After an abysmal 0-10 season, the Varsity Football team has named Darin Owens as its new head football coach, a man whose track record proves that he’s got a knack for flipping losing teams into winners.
The team’s last coaching hire, Chad Reed, . To fill the void, the school appointed assistant coach Shontae Pouncey as the interim head coach for the remainder of the year.
But last year’s coaching woes was just a fragment of the school’s floundering football program, which is currently riding an 11-game losing streak. The team only scored 10 touchdowns the entire 2011 season and has earned just five wins in five years. Given these recent struggles, even the new coach acknowledges he may be facing his biggest challenge to date at his new post.
“I’m ready to jump in and get to work. This is an opportunity to turn a negative atmosphere into a positive one,” said Owens in a news release.
By hiring him, Owens says it’s clear the school is committed to winning and he's determined to turn the program around.
In accepting the Dons’ head coaching position, Owens leaves behind his players, students and faculty at Hillcrest High School in Idaho Falls, Idaho.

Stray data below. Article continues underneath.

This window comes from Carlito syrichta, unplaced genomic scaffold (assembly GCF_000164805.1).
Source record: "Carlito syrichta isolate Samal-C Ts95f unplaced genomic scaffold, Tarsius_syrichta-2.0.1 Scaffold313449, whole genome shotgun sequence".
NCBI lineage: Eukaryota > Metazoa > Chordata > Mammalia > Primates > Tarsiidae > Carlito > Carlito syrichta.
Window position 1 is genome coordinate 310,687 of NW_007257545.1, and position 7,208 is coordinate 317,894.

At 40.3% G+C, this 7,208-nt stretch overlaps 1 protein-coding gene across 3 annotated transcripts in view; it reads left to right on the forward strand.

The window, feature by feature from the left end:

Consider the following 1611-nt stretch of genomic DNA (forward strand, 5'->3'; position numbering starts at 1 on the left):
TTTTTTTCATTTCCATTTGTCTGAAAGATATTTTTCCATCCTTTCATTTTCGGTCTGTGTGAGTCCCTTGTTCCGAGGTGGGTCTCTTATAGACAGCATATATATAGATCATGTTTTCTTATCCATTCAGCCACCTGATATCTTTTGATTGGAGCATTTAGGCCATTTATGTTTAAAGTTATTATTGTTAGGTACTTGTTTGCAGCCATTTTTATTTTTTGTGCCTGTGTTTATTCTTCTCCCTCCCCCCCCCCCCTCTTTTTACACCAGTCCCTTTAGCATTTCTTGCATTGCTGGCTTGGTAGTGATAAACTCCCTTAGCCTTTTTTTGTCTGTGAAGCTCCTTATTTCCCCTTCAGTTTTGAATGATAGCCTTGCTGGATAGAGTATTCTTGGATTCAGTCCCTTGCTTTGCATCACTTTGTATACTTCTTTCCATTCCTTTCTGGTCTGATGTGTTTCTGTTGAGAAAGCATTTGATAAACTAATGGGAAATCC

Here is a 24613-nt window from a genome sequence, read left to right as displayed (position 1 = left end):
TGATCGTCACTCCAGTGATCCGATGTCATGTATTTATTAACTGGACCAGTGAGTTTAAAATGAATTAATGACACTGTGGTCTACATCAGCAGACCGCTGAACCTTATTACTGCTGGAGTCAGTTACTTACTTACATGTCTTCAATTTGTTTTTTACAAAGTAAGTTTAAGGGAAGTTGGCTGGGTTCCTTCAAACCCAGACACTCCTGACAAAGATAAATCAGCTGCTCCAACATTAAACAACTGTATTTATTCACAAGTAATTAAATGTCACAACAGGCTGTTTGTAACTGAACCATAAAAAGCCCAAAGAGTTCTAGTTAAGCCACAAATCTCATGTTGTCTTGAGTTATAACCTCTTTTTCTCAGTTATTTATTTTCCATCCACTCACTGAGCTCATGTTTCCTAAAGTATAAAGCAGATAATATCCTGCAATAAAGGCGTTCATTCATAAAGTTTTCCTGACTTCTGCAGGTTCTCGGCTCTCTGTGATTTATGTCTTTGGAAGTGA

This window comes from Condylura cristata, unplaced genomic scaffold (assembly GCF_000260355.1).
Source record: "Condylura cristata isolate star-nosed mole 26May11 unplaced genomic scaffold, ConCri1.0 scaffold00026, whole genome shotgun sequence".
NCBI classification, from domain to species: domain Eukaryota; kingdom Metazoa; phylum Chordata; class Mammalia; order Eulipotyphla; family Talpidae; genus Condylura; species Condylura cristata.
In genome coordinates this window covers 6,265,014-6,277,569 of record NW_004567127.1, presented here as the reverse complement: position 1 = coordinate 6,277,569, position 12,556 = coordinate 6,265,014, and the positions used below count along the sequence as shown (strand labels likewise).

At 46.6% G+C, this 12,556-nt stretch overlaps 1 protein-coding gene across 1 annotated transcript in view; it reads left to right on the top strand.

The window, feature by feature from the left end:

When Owens arrived at Hillcrest in 2008, the team was on a 23-game losing streak and had only scored three offensive touchdowns the previous season. Morale was at all-time low, but in just one year, Owens worked his magic and led the team to a championship.
The team won every game but one and captured the state championship–breaking school records and state rushing records along the way.
But the California native is no stranger to that success, having accomplished similar feats at three other high schools before Hillcrest. And he says that’s what he plans to do at Cerritos High.
“For me, it’s about expecting to win, preparing to win and believing,” he said.
Cerritos athletic director Robert Adams told the Long Beach Press Telegram that Owens was one of 55 who applied for the position.
"We would like to see the program grow and be a bigger part of the athletic program," Adams told the newspaper. "We'd like to see some success in the wins and loss column, too. ... He was the most qualified coach of all the applicants - and there were lots of good ones this time. Because of him being a head coach and coaching several schools with less-than-successful programs and turning them around, he was very attractive to us."
Editor's Note: PR NewsChannel contributed to this report.